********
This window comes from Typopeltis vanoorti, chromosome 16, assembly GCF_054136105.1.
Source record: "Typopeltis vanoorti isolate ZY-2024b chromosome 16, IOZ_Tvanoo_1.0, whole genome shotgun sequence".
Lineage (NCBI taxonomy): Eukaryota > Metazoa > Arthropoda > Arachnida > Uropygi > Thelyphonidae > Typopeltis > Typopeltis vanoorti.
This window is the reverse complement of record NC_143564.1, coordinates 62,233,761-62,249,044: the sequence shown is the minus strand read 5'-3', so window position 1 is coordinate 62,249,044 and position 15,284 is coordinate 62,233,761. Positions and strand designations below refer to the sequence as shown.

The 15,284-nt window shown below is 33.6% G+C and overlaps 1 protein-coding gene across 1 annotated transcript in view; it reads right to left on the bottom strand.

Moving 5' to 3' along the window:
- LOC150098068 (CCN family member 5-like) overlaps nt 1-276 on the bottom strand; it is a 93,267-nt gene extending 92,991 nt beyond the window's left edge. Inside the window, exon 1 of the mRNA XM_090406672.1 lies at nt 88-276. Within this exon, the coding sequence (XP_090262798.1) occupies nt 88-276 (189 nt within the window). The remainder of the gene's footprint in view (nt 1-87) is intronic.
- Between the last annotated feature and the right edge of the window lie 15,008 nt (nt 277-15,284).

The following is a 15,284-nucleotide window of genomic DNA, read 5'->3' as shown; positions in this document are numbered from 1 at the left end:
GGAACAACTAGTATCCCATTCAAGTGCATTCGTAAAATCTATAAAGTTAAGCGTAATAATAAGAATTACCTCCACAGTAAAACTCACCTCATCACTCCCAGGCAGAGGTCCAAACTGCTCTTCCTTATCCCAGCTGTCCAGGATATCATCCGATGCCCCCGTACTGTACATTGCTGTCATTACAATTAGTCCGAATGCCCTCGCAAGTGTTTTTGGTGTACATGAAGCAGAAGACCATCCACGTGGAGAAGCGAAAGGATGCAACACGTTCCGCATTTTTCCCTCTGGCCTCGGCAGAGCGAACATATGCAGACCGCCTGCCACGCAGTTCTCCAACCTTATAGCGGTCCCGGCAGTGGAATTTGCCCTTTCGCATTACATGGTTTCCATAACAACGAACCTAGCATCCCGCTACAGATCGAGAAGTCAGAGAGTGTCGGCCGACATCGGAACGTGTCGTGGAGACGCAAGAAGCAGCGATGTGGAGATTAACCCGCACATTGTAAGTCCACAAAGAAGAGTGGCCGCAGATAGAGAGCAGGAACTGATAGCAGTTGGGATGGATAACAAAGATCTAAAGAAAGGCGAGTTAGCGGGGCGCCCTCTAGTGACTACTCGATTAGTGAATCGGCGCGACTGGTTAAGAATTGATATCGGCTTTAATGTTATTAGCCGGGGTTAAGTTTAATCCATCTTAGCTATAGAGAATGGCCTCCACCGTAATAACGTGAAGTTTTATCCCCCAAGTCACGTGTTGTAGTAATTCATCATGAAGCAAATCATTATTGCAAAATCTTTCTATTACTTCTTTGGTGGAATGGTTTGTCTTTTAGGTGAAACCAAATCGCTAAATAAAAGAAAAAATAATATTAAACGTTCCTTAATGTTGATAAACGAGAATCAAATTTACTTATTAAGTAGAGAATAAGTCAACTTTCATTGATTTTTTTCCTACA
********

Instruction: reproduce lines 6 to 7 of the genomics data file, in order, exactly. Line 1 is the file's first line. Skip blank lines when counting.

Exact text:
Moving 5' to 3' along the window:
- LOC150098068 (CCN family member 5-like) overlaps nt 1-276 on the bottom strand; it is a 93,267-nt gene extending 92,991 nt beyond the window's left edge. Inside the window, exon 1 of the mRNA XM_090406672.1 lies at nt 88-276. Within this exon, the coding sequence (XP_090262798.1) occupies nt 88-276 (189 nt within the window). The remainder of the gene's footprint in view (nt 1-87) is intronic.